IIt’s official – cock-a-doodle don’t feed the chickens.

Key West officials made it illegal to feed the island’s wild chicken population on Feb.2. Whether the handout came from a 50-pound bag of food or a leftover french fry, it’s illegal.

The ordinance was passed unanimously and with little discussion at the meeting of the city commission. The new law, approved by the Florida Keys SPCA, makes exceptions for those who own chickens and keep them safely on private property.

“Unattended food used to feed poultry can attract insects, pests and rodents. and poultry in the city can cause a disruptive disorder, transmit and spread disease, destroy property and create copious amounts of feces on public property, ”the new regulation states. “The city has received complaints from its residents about people feeding poultry and the nuisance associated with it.”

The new law is enforced by code officers who must be called if someone witnesses a violation. The ban will take effect once the mayor signs the law this week.

Phone chat

Also at Tuesday’s meeting, the Commissioners decided that they would not need to be told in writing that they would not be allowed to use their cell phones during Commission meetings. Commissioner Sam Kaufman first proposed and then withdrew a resolution that would have prohibited commissioners from using their phones during meetings. Kaufman said he wanted to discuss the matter but was ready to withdraw the proposal if only backed by Mayor Teri Johnston, who insisted it was an ethical issue.

The commissioners recently attended an annual ethics course, which Johnston said specifically indicated that it was unethical for a commissioner to receive and read text messages or other communications during a public meeting as the information may not be broadcast or available to all commissioners are the public.

“The ethics class made it clear that we must not ingest communication that is not available to everyone during a meeting,” said Johnston. “I get text for text from staff and member groups during meetings. We even have the chat function for Zoom meetings. However, the ethics course states that we should not receive any communications that are not available to everyone. “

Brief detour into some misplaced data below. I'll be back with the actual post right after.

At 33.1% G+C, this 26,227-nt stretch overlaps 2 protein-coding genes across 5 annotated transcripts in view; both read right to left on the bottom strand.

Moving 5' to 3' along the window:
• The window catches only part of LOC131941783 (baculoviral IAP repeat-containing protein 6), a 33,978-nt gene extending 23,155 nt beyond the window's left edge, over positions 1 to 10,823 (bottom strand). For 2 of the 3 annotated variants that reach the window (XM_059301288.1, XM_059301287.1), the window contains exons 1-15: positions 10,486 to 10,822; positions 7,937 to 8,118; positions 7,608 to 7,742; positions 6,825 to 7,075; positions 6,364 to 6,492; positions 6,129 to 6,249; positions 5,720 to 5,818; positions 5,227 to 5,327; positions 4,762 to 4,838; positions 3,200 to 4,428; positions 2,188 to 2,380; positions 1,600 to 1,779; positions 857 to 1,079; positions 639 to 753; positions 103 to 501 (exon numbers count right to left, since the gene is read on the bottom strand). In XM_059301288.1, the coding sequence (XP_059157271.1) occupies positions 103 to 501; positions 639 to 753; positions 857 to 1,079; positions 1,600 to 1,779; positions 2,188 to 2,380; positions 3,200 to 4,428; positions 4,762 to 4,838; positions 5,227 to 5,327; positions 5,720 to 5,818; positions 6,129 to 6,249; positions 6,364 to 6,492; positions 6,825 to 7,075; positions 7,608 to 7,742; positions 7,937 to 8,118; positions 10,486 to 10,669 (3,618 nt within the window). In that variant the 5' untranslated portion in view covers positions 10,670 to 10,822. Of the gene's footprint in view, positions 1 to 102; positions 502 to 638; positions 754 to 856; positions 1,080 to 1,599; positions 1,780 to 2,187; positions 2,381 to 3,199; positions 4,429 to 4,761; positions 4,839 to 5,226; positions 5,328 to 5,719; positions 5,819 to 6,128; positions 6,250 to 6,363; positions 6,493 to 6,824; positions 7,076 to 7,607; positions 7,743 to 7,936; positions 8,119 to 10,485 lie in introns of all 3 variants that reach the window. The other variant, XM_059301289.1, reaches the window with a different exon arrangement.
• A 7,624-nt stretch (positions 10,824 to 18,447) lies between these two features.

Johnston added that their concerns are a matter of transparency and public trust.

Commissioner Clayton Lopez pointed out that phones are now a common substitute for laptops or tablets and are consulted regularly for calendar planning, pertinent information relevant to a discussion, and other uses.

“I think this could be an unnecessary overreach,” said Lopez. “Reviewing our own notes on a phone is no different than having a laptop or tablet in front of us. We know that everything we talk on the phone must be made public. “

Commissioner Greg Davila agreed, saying: “The elimination of cell phones means eliminating a tool and affecting our decision-making ability,” he said. “Nobody text me during a meeting telling me how to vote. Besides, my mother was sick at some point. And I have kids so my phone is quiet but I won’t turn it off. “

“Madame Mayor, you called me during a meeting a few weeks ago because I was checking my phone,” said Lopez. “In reality, I was checking my calendar when we were making plans for a follow-up meeting.”

The commissioners also noted that they are aware that the content of their phones is public knowledge and that anyone can request the content that a commissioner has consulted during a public meeting.

Kaufman said he appreciated the discussion and then willingly withdrew the resolution. The commissioners encouraged the mayor to continue starting each meeting with a reminder, silencing phones and continuing to focus on city business.

Housing on the water

Lawmakers, city officials and planning professionals are focused and working quickly to reach consensus and re-plan to accommodate housing, retail space and other community development activities on the Truman Waterfront.

The undeveloped 3.2 hectares there have long been designated for the adjacent Bahama Village district. On February 2, city officials approved a zoning category for this space – Historic Neighborhood Commercial. Temporary housing is prohibited on these 3.2 hectares, and the density – or number of units allowed per hectare – has been increased to 40 units per hectare to allow affordable housing.

City administrator Greg Veliz told commissioners Tuesday that he had met with Scott Pridgen of AH Monroe and asked the Pridgen team, which has created more than 100 affordable housing units in the city, to come up with a preliminary plan for the waterfront property to design.

The plan will be presented to the Bahama Village Advisory Board, which was originally formed nearly 20 years ago to review plans and prioritize this waterfront property early on, and then to the city commission with numerous public meetings to provide input.

“But there has to be a moment when we make a decision,” Johnston said, reminding commissioners that these meetings and discussions have been going on without action for nearly two decades.

Veliz, who was not a city administrator in the previous talks, assured the commissioners: “We are trying to move this project forward and not let it run around for years,” he said.

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